Grant funds local classroom outreach

A $20,000 grant given to the education department will provide local teachers with technology training among other things


Haley Sigler

Educational Technology Leadership Academy made possible by a grant received by the W&L education department.

Polli Noskova

Both Washington and Lee’s Education department and local schools are getting a tech boost.

Through a $20,000 grant, W&L’s education department will receive a classroom set of iPads and training to provide local teachers with technology skills. This grant will help develop the use of technology in teaching methods, classes and local schools.

The grant includes a classroom set of iPads for teaching W&L students methods courses, professional development training for professors Lenna Ojure and Haley Sigler and outreach to local schools to provide training for current teachers.

Outreach to the local schools allows W&L education students the opportunity to see technology in use as they complete the requirements for their majors.          

Although the local teachers have access to IT support, they usually do not have the resources or experience to troubleshoot glitchy technology. Sigler hopes that through the weeklong summer academy and additional follow-up sessions, they can “create teachers in the schools that would be experts on technology.”

Margaret Swisher, a fourth-grade teacher at Waddell Elementary, said that the program attracted her because she can learn specific techniques that she can bring back to the classroom.

“I’m lucky in that our students have access to laptops each day,” Swisher said. “However, I’ve always wanted to do more than have them use Word and Powerpoint.”

Swisher now uses an app called Remind, which sends text messages to parents to help organize classroom events. She also used a presentation builder called Animoto in her social studies class which helped create a movie-like presentation.

“I hope to in the near future have students create comics or an animated short as a tool to study the different cultures that migrated to Virginia after the success of the Jamestown settlement up to the American Revolution,” Swisher said.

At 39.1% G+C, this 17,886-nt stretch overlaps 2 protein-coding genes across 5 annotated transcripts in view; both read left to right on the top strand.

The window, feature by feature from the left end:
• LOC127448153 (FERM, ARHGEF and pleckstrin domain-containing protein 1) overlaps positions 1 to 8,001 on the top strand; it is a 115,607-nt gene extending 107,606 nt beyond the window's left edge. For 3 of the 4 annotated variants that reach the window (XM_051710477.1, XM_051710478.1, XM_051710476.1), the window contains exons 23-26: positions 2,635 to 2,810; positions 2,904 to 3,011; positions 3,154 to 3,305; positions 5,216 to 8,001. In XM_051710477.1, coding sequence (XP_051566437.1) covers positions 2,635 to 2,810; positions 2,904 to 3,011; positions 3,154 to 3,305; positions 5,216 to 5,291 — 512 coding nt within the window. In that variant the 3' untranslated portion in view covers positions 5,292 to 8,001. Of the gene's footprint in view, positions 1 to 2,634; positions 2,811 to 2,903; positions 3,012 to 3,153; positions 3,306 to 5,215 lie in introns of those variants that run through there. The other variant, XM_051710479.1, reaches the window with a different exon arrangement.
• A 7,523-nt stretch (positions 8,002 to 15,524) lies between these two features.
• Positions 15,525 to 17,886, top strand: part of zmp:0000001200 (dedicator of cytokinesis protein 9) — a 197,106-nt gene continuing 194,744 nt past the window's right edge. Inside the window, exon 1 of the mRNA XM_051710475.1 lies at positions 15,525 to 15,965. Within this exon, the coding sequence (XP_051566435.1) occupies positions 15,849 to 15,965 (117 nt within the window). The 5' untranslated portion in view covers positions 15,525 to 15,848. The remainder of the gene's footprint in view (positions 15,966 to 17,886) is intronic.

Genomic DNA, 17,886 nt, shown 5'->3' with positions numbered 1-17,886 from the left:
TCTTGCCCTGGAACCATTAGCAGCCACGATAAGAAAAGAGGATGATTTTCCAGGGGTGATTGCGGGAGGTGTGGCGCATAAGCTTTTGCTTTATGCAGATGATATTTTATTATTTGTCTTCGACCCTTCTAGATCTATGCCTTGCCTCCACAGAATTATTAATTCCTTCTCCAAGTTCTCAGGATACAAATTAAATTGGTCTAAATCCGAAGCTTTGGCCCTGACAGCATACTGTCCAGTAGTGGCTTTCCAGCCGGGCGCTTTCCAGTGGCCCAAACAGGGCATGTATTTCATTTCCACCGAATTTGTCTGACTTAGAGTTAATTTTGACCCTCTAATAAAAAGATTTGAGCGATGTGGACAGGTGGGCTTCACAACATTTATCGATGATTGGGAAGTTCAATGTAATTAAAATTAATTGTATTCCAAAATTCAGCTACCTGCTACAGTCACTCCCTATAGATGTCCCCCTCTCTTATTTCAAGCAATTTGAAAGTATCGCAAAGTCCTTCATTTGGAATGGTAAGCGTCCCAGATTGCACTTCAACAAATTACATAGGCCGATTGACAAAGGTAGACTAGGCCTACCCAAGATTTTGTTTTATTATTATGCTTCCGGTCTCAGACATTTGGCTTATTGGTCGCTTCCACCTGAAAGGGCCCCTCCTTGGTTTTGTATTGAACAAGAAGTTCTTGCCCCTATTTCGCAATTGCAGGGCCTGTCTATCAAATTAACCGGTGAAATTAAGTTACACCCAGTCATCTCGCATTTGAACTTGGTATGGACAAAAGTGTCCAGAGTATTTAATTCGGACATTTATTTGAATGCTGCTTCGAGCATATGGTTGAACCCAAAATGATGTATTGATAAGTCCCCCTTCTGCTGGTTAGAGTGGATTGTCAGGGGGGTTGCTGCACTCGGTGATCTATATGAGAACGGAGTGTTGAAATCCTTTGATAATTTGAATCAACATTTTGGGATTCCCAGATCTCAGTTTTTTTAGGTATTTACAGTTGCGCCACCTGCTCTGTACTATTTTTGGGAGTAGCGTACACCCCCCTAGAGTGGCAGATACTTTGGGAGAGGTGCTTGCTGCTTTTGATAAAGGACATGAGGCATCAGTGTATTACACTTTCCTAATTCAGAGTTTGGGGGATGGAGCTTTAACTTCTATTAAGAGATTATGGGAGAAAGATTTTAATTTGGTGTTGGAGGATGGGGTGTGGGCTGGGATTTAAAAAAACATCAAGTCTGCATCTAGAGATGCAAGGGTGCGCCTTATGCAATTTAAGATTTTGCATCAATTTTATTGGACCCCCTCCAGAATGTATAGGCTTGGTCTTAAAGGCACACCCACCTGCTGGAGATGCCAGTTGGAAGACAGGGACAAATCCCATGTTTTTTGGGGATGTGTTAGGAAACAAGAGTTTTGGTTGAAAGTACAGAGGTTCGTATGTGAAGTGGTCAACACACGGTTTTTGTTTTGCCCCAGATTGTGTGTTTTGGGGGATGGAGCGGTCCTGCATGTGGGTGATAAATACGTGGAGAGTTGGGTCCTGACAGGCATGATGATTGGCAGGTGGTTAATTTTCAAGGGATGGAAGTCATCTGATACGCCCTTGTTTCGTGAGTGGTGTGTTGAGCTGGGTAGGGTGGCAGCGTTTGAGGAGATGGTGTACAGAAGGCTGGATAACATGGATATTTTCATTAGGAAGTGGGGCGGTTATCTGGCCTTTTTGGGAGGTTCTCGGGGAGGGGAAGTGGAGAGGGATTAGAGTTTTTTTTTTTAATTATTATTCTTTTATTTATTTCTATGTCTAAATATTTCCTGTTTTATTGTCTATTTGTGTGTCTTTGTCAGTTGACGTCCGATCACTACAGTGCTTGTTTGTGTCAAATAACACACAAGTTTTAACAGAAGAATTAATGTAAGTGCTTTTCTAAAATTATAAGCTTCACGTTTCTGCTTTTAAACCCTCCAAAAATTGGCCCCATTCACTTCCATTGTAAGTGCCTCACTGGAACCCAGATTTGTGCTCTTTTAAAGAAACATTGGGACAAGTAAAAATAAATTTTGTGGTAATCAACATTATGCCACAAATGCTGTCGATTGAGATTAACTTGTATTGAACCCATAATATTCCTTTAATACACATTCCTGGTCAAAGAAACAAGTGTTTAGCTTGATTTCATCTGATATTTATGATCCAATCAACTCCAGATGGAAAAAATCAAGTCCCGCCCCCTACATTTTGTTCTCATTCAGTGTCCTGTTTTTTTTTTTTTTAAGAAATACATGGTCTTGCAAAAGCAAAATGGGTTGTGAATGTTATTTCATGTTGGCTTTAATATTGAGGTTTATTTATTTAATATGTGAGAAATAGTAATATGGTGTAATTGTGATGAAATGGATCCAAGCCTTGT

The teacher education program, called the Educational Technology Leadership Academy, began with a weeklong summer course at Dabney S. Lancaster Community College. The grant paid for the teachers to receive credit for the course.

Sigler led the course along with an IT instructor from each local school system. Once school started, each of the 11 teachers has three meetings with Sigler to show the changes they’ve made in the classroom and to receive feedback.

Teachers were also able to share what they learned at meetings, creating a department-wide learning experience.

In addition, the academy allowed Rockbridge County, Buena Vista, and Lexington City schools to work together to accomplish a common goal.

“It was powerful to have the three schools working together,” said Sigler.

Lori Hocker, a kindergarten teacher in Rockbridge County Schools, participated in the program. She emphasized the importance of learning to utilize technology at a young age. Having previously attended a conference on technology natives, she said that she joined the program to learn about new ways to instruct with web sites or apps appropriate for younger students.

Hocker has since used presentation applications such as Nearpod and Prezi and video downloading application Keepvid. Hocker says she has plans to implement even more technologies as the year goes by.

Stephanie Clark, who teaches music to pre-k through fourth graders and fifth and sixth grade chorus in Buena Vista schools, was also not a stranger to technology. Clark also works as the technology manager at the elementary level.

Clark said that the program was helpful because it introduced her to several new websites and apps that she had not heard of before. She also learned some simple aspects of Microsoft word that made creating documents “so much easier.”